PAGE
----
Taos Ski Valley natives also recommend the Gavilan and Italianos trails along Road 150, on the way up to Taos Ski Valley. Grab a stick as there are numerous creek crossings on Italianos, and be sure to take a picnic lunch to enjoy while soaking up the stunning landscapes and mountain streams.
“Emerging from the cool shade of the tall firs and aspen into the sunlight expanse of Gavilan’s broad, wildflower-laden meadow just before the final ascent to the ridgeline feels like a benediction,” says Sanda Pecina, a local who hikes daily. “And, Italianos, with its constant sound of rushing water and many stream crossings simply washes your stress away. It’s pure heaven.”
Wherever you hike, come prepared for a long day, bring plenty of water, and dress in layers for late afternoon showers. (And be sure to check for forest closures and hiking conditions before you go.)
6. Spice Things Up with Local Flavors
After a long day adventuring and exploring around Taos Ski Valley, you’ve certainly earned some culinary rewards. Two highly recommended local favorites are Cafe Naranja and Stray Dog Cantina, where you can dig into hearty, locally inspired dishes. Open for breakfast and lunch (it’s closed during the summer from Tuesday-Thursday), Cafe Naranja is located in the back courtyard of the Edelweiss Lodge & Spa and is a crowd favorite during the winter for its ski in-ski out convenience. But it’s equally awesome in the summer for breakfast and lunch, with a mostly local crowd that feasts on cheddar cheese biscuits with green chile gravy, burritos smothered in homemade red or green chile, and massive lobster sandwiches. At Stray Dog Cantina, a down-home spot smack in the heart of the village, grab a table on the patio and order up a legendary fresh-squeezed margarita. You can’t miss with any of the restaurant’s filling, Mexican-centric plates, but be warned that its legendary house-made chile is, as the website warns, “...not for amateurs. It’s extra tasty, but it can be spicy. It’s serious chile.”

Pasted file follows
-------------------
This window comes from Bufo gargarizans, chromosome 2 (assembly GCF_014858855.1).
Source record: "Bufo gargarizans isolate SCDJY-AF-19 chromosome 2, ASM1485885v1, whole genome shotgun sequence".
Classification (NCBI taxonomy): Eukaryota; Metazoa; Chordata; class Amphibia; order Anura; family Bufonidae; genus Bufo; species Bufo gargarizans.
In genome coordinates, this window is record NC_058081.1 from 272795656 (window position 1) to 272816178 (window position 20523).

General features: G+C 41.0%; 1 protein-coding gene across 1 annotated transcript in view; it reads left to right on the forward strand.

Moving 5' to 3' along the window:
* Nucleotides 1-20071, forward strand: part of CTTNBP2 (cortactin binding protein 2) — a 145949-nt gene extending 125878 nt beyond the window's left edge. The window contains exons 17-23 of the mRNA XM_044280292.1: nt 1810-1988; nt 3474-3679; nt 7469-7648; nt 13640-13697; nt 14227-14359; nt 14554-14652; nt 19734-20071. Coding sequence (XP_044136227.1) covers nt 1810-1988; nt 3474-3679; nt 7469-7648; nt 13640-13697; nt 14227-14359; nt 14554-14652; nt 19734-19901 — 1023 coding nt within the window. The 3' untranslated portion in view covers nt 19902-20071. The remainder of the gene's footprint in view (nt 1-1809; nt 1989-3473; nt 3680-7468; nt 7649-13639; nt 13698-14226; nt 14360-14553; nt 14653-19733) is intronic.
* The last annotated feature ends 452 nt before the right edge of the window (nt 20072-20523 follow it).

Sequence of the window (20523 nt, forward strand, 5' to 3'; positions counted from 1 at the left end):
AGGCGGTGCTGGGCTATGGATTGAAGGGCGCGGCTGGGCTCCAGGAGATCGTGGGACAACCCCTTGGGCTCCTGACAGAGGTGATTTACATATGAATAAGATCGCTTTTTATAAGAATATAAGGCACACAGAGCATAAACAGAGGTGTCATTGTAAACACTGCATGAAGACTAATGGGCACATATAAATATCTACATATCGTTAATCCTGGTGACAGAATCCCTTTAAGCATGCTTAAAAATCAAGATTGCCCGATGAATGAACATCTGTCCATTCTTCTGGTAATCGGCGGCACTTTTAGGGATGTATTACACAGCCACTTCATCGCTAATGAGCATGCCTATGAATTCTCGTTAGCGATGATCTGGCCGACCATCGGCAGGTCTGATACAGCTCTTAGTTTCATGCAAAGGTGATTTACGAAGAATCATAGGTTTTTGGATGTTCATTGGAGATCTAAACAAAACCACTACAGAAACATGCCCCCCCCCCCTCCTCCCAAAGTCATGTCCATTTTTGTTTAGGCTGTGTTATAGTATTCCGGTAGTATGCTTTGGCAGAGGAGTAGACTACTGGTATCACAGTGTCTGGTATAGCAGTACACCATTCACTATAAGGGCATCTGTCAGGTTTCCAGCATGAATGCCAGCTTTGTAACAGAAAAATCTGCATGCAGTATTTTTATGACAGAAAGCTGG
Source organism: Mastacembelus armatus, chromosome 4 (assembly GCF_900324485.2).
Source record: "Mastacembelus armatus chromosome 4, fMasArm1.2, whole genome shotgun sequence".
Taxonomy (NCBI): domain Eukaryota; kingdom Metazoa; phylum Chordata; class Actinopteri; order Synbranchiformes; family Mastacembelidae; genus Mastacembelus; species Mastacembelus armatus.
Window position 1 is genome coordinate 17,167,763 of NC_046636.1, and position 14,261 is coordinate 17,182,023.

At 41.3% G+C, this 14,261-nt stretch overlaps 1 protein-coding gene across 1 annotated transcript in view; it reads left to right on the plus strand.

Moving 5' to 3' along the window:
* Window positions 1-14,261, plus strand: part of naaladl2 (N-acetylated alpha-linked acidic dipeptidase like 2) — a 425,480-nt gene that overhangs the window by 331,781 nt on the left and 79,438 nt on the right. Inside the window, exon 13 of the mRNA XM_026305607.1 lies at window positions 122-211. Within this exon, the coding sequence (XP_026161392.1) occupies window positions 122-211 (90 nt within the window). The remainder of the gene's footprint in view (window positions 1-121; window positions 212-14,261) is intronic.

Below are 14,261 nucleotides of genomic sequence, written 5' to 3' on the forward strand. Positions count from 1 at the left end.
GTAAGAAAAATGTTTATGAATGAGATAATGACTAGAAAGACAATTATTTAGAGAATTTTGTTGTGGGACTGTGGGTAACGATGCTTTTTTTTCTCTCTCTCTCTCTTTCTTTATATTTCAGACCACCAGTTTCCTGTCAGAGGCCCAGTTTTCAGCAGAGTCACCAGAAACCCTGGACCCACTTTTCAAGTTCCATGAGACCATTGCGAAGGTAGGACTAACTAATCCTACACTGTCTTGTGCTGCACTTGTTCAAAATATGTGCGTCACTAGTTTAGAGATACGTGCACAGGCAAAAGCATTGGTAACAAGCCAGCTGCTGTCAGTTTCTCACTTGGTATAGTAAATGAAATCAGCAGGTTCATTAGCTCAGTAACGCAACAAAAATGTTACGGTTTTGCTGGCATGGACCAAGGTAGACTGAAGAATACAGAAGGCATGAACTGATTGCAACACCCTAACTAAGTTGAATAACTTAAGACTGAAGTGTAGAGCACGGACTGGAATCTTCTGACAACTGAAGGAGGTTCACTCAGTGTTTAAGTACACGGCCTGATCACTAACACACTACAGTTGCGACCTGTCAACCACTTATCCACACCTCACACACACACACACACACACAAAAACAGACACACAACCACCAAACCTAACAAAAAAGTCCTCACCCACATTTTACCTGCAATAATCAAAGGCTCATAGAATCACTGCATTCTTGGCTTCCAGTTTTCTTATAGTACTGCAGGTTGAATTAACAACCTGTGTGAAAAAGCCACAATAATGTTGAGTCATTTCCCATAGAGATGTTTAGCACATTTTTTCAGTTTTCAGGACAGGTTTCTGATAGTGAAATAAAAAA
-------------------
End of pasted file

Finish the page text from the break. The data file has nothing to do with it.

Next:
And speaking of chile: You’re bound to see or hear “Christmas” at most Taos Ski Valley restaurants. But it’s not a reference to the holiday itself (even though winter ski season is always top of mind); instead, it refers to the style of serving both red and green chile sauce on classic dishes like huevos rancheros or burritos. It’s a true New Mexican cultural and culinary experience.
7. Get Cozy with Wildlife
While the skiers have left the slopes, you won’t have the stunning outdoor landscapes entirely to yourself during summer in Taos Ski Valley. Instead, you’ll likely be making friends with local wildlife: marmots and pikas on the hiking trails; elk and deer grazing and sitting amongst wildflowers; and bighorn sheep and their families wandering near waterways like the Rio Hondo stream; and, of course, birds and squirrels everywhere. If you’re really lucky, you may even catch a glimpse of a bear or wildcat.
8. Soak up Arroyo Seco’s Historic & Artistic Vibe
Locals will be quick to tell anyone visiting that they can’t leave without stopping in the nearby town of Arroyo Seco. Nicknamed “Seco,” this charming little haven sits about halfway between Taos and Taos Ski Valley and is filled with traditional adobe structures, colorful art galleries, excellent restaurants, and quirky shops.
9. Make Friends with Locals
Part of what makes Taos Ski Valley such a memorable destination is its friendly locals. Take it from someone who lives here: “When you come here, it’s almost shocking how well people know one another and embrace the lifestyle,” says resident Ashley Arabian. While you’re here, strike up a conversation with someone on the trail, a bartender, or barista, and you’re likely to learn about their favorite spots, too.
Written by Sarah Strohl for RootsRated Media in partnership with Taos Ski Valley Chamber of Commerce.